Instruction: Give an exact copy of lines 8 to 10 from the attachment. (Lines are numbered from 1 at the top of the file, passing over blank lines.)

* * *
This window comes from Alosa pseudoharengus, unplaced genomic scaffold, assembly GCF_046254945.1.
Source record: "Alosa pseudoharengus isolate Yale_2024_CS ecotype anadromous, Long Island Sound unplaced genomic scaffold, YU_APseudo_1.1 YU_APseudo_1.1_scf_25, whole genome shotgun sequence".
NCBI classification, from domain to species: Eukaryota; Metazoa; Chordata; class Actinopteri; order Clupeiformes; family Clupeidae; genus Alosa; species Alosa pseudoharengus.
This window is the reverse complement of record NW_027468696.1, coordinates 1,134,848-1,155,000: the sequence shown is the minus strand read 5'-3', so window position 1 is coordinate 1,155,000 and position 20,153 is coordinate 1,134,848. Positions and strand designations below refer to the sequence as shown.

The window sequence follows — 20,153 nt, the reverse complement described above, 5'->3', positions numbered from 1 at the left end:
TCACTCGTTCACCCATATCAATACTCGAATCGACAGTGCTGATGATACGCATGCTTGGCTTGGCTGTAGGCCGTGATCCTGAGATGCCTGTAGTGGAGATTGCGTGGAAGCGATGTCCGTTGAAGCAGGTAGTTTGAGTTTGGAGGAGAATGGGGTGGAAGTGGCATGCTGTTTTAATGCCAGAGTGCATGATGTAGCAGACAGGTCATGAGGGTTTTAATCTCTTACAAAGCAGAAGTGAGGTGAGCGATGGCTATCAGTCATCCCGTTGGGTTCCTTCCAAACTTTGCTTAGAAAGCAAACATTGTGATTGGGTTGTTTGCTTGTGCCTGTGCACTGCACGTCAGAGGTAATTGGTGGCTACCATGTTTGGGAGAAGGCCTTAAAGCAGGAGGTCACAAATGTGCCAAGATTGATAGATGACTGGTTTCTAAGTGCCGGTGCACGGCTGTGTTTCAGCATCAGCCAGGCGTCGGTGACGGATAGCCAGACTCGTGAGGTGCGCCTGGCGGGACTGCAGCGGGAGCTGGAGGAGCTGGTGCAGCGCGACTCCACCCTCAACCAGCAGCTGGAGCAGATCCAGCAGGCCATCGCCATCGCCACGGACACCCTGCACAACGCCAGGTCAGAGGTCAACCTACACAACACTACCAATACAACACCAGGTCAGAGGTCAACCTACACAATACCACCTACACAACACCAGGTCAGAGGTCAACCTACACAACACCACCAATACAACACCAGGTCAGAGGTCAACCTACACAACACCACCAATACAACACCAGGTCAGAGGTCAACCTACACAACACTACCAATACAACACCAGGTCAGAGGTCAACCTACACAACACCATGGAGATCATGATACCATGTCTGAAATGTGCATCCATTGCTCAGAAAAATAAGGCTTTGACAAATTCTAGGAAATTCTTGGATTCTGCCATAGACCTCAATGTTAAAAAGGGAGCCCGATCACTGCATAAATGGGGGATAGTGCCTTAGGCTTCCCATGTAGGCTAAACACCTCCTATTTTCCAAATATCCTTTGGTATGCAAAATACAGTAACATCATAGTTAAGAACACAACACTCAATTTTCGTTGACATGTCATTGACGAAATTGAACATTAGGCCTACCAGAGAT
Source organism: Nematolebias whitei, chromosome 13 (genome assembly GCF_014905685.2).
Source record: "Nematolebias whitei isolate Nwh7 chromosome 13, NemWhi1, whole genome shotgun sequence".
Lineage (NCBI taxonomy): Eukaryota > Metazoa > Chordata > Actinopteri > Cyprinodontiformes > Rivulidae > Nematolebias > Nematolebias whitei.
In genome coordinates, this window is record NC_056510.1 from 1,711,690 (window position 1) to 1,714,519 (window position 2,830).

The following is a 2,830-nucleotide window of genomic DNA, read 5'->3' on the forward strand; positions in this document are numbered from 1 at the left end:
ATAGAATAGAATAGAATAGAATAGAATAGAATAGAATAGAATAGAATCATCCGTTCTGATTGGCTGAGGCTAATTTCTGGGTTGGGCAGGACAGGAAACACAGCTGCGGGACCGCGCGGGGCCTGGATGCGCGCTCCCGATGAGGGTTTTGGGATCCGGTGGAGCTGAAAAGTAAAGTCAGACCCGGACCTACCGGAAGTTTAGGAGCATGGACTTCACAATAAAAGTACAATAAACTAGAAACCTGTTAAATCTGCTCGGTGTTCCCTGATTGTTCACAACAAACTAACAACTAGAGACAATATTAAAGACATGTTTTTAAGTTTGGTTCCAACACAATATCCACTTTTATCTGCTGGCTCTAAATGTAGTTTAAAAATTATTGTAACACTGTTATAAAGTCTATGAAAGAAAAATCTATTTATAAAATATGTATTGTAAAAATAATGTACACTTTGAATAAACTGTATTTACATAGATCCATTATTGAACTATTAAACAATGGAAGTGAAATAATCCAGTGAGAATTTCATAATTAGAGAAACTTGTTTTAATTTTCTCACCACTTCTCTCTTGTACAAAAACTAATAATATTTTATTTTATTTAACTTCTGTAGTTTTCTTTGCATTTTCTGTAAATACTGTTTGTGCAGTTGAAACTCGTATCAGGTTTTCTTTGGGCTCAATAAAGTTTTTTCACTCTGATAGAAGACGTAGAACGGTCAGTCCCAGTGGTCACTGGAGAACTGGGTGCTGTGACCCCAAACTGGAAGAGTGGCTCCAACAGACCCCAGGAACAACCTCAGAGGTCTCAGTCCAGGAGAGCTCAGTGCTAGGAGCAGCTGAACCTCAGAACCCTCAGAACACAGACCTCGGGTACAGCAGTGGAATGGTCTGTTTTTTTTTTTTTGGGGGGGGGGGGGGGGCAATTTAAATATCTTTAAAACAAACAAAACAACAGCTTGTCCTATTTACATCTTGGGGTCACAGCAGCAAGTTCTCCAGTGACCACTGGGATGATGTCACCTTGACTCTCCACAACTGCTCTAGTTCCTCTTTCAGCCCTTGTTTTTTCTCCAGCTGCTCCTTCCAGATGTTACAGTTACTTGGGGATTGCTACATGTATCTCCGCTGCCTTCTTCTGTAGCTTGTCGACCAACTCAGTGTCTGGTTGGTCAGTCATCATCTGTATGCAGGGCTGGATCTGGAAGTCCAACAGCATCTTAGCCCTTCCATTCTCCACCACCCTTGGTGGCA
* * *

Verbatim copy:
Source record: "Nematolebias whitei isolate Nwh7 chromosome 13, NemWhi1, whole genome shotgun sequence".
Lineage (NCBI taxonomy): Eukaryota > Metazoa > Chordata > Actinopteri > Cyprinodontiformes > Rivulidae > Nematolebias > Nematolebias whitei.
In genome coordinates, this window is record NC_056510.1 from 1,711,690 (window position 1) to 1,714,519 (window position 2,830).